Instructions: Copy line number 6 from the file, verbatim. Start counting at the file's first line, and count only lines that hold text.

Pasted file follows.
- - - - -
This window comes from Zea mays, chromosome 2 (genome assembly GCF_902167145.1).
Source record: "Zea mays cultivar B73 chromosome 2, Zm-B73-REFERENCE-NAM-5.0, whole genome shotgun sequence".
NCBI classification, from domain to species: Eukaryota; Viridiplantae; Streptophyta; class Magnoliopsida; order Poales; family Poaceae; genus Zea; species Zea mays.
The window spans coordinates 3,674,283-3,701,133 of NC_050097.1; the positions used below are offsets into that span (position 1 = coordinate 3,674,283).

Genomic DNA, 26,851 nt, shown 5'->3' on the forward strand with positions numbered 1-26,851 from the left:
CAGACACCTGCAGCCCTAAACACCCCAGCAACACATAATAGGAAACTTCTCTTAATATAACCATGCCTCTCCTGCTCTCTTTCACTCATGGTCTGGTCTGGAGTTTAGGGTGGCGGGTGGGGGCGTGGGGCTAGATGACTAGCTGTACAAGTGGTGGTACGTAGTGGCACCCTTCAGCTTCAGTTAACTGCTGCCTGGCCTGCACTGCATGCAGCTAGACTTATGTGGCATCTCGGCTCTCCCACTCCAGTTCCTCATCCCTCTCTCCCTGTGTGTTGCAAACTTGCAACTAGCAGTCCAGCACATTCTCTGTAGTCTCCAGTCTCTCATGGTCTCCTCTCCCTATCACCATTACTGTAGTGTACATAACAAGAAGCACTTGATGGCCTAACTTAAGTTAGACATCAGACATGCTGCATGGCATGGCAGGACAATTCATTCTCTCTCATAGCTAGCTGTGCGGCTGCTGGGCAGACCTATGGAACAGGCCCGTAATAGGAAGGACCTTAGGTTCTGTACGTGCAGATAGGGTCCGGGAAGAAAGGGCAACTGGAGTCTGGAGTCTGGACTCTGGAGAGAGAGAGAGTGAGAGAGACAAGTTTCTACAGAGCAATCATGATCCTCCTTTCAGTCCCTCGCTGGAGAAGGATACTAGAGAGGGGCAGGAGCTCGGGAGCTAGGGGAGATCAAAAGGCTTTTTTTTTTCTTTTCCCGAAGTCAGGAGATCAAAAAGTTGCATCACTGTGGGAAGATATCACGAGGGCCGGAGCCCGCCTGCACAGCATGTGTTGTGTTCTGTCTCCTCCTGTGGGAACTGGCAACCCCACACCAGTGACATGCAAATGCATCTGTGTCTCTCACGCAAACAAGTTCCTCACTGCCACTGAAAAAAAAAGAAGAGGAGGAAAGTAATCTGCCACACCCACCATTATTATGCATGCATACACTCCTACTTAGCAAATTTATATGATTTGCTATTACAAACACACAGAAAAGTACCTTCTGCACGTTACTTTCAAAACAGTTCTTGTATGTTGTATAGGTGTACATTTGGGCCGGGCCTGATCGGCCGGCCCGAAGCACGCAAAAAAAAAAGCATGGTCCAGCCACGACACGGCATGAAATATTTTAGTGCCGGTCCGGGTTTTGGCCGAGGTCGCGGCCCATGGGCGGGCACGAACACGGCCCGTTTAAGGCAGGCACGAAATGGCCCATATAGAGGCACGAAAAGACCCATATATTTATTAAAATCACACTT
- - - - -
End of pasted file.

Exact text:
CAGACACCTGCAGCCCTAAACACCCCAGCAACACATAATAGGAAACTTCTCTTAATATAACCATGCCTCTCCTGCTCTCTTTCACTCATGGTCTGGTCTGGAGTTTAGGGTGGCGGGTGGGGGCGTGGGGCTAGATGACTAGCTGTACAAGTGGTGGTACGTAGTGGCACCCTTCAGCTTCAGTTAACTGCTGCCTGGCCTGCACTGCATGCAGCTAGACTTATGTGGCATCTCGGCTCTCCCACTCCAGTTCCTCATCCCTCTCTCCCTGTGTGTTGCAAACTTGCAACTAGCAGTCCAGCACATTCTCTGTAGTCTCCAGTCTCTCATGGTCTCCTCTCCCTATCACCATTACTGTAGTGTACATAACAAGAAGCACTTGATGGCCTAACTTAAGTTAGACATCAGACATGCTGCATGGCATGGCAGGACAATTCATTCTCTCTCATAGCTAGCTGTGCGGCTGCTGGGCAGACCTATGGAACAGGCCCGTAATAGGAAGGACCTTAGGTTCTGTACGTGCAGATAGGGTCCGGGAAGAAAGGGCAACTGGAGTCTGGAGTCTGGACTCTGGAGAGAGAGAGAGTGAGAGAGACAAGTTTCTACAGAGCAATCATGATCCTCCTTTCAGTCCCTCGCTGGAGAAGGATACTAGAGAGGGGCAGGAGCTCGGGAGCTAGGGGAGATCAAAAGGCTTTTTTTTTTCTTTTCCCGAAGTCAGGAGATCAAAAAGTTGCATCACTGTGGGAAGATATCACGAGGGCCGGAGCCCGCCTGCACAGCATGTGTTGTGTTCTGTCTCCTCCTGTGGGAACTGGCAACCCCACACCAGTGACATGCAAATGCATCTGTGTCTCTCACGCAAACAAGTTCCTCACTGCCACTGAAAAAAAAAGAAGAGGAGGAAAGTAATCTGCCACACCCACCATTATTATGCATGCATACACTCCTACTTAGCAAATTTATATGATTTGCTATTACAAACACACAGAAAAGTACCTTCTGCACGTTACTTTCAAAACAGTTCTTGTATGTTGTATAGGTGTACATTTGGGCCGGGCCTGATCGGCCGGCCCGAAGCACGCAAAAAAAAAAGCATGGTCCAGCCACGACACGGCATGAAATATTTTAGTGCCGGTCCGGGTTTTGGCCGAGGTCGCGGCCCATGGGCGGGCACGAACACGGCCCGTTTAAGGCAGGCACGAAATGGCCCATATAGAGGCACGAAAAGACCCATATATTTATTAAAATCACACTT